Lace dress and bolero ensemble, late 1930s
The stylish bolero jacket for evening wear in the late 1930s sent a mixed message. It demurely covered the bust. However, the bolero stopped short at the waist, revealing a sexy dress clinging to the body over the hips.
The figure flattering dress accentuates the bust, skims the hip, and flares out below the knee. The fluttery, bias-cut sleeves—cut in one with the bodice—are comfortable on a hot day. The dress closes on the side with a metal zipper. The bias-cut bolero is open in front and is longer and flared in back.
To make fabrics reveal form and respond to movement, Madeleine Vionnet invented the bias cut in 1922. Thanks to 1930s movies (The Thin Man), we associate the bias cut with expensive, high style evening wear. Our sexy ensemble opened my eyes afresh to the brilliance of Vionnet's invention.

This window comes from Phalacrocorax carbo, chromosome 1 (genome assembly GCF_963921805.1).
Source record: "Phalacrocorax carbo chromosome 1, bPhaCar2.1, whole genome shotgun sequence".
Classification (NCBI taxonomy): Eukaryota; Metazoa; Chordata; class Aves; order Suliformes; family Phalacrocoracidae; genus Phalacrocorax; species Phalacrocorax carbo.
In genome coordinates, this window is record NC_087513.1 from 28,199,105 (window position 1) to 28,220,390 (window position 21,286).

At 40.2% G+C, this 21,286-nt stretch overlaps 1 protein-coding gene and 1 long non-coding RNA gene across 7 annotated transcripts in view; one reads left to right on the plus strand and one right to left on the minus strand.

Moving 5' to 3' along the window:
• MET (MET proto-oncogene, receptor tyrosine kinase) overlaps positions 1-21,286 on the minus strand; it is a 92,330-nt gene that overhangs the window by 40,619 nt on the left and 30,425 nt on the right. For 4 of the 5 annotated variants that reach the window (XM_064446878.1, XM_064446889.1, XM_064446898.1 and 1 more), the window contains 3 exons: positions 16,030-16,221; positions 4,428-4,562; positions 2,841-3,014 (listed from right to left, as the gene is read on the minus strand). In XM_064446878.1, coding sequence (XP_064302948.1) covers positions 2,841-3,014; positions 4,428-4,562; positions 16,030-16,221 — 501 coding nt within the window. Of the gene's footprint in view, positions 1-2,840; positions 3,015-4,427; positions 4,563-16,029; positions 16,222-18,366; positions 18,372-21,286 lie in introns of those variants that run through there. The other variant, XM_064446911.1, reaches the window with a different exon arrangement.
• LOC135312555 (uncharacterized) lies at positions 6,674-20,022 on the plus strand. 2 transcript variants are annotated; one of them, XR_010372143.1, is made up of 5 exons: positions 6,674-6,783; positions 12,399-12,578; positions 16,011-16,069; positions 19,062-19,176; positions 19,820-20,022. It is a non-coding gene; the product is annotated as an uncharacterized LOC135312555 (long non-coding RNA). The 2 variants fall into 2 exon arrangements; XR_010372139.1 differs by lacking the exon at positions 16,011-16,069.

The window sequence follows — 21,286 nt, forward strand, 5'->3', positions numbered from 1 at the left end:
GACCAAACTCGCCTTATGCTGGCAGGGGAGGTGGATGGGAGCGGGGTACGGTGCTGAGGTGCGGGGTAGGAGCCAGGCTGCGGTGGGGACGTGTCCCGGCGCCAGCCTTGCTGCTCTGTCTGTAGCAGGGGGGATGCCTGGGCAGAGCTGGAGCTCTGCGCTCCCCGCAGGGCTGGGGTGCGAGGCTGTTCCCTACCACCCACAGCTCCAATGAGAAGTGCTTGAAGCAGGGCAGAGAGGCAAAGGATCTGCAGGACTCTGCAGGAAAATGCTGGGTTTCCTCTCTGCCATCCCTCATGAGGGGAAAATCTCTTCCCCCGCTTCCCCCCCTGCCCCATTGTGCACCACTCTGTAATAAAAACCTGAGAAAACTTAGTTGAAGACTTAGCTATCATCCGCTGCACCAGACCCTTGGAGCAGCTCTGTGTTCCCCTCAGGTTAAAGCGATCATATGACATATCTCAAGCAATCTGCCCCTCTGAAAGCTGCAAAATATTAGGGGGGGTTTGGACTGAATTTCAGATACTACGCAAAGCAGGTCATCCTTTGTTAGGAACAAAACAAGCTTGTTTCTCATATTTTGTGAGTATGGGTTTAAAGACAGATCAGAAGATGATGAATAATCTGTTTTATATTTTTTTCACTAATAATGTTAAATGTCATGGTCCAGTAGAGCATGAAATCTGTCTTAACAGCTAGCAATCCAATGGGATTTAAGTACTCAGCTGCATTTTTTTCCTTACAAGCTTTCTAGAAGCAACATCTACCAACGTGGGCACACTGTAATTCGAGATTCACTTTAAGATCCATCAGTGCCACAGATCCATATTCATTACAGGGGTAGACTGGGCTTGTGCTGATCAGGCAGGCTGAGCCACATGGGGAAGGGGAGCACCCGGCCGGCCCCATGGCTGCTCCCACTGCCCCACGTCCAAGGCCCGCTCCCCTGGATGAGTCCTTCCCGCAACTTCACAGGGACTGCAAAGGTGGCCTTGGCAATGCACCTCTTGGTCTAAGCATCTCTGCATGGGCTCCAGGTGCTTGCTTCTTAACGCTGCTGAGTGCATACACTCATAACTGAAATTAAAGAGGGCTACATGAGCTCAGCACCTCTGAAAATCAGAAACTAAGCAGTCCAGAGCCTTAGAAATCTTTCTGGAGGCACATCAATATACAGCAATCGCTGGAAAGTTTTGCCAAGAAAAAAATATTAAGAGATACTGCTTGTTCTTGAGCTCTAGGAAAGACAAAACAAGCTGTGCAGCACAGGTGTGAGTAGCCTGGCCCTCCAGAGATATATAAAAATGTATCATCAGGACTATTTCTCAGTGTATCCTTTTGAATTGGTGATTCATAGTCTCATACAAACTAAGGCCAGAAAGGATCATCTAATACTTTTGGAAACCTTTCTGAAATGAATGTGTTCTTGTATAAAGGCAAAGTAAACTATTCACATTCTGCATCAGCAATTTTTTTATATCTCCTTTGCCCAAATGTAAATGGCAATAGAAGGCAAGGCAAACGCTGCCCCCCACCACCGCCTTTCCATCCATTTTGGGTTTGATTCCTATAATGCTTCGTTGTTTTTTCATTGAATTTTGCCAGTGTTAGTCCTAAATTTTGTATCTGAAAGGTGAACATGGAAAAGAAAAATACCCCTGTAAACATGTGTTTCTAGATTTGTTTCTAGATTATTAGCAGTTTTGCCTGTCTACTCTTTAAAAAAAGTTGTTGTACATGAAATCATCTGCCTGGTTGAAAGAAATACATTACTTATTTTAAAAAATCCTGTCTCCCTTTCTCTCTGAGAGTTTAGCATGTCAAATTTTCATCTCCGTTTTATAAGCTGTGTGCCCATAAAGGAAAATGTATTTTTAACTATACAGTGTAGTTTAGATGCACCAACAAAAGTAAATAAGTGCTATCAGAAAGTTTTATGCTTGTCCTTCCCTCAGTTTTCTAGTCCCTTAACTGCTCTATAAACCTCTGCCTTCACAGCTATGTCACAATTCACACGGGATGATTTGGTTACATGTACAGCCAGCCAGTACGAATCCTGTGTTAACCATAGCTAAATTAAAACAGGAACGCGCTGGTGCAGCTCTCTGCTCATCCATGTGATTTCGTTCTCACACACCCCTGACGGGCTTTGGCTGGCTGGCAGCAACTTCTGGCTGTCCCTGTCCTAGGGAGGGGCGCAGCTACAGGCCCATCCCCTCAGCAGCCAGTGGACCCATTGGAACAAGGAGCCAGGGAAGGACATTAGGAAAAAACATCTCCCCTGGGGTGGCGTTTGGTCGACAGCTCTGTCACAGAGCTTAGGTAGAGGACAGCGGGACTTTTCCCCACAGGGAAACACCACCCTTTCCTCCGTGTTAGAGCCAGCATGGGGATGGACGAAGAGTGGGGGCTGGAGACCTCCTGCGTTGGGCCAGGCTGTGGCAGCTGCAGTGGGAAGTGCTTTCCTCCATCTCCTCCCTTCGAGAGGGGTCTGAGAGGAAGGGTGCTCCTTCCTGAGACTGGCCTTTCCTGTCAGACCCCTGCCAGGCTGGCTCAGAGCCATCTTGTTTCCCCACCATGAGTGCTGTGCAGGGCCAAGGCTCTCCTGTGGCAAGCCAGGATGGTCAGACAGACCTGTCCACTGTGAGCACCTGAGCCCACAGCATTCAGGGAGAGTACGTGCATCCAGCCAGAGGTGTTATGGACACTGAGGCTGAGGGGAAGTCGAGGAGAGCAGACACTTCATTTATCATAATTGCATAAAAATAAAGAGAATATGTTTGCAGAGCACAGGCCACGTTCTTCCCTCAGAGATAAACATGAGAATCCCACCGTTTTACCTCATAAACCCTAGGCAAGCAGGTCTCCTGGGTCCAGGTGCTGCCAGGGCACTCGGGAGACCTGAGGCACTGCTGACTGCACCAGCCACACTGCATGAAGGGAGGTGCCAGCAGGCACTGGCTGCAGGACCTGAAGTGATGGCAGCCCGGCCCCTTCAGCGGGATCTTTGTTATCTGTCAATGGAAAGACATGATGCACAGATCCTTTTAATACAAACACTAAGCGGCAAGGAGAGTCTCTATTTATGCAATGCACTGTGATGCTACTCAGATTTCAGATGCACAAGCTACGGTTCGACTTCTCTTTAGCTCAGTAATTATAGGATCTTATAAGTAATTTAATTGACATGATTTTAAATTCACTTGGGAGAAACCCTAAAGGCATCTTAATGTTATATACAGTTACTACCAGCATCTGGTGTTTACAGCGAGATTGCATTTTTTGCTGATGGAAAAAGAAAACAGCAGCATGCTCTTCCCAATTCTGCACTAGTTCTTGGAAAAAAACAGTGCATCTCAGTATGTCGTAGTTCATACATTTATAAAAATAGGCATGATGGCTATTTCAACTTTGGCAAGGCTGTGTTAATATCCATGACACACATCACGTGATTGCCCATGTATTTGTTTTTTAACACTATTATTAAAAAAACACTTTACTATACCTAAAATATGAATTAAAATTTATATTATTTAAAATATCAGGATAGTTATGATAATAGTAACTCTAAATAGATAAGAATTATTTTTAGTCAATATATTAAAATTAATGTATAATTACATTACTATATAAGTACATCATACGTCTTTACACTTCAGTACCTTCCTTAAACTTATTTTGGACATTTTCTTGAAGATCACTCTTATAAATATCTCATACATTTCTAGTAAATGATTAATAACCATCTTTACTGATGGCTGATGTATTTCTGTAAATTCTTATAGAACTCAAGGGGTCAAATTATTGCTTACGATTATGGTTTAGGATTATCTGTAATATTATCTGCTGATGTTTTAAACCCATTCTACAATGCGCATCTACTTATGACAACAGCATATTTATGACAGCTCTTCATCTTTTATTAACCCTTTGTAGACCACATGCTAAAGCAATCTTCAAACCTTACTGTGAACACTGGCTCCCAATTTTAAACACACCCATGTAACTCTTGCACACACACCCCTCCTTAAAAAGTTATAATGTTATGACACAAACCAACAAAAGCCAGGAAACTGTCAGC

The cotton lace is fairly sturdy and easy to wear. The leaves in the pattern are outlined with silk threads that add sheen to the design. The lace is sheer and will need a slip.
This enchanting ensemble succeeds in the difficult task of recapturing a past hidden outside the realm of the intellect but embedded in a particular antique garment.
The condition is excellent and wearable.
The dress measures: 38" bust, 30" waist, 40" hip, and 55" from shoulder to hem.
The bolero measures: 40" bust and 20" center-back length.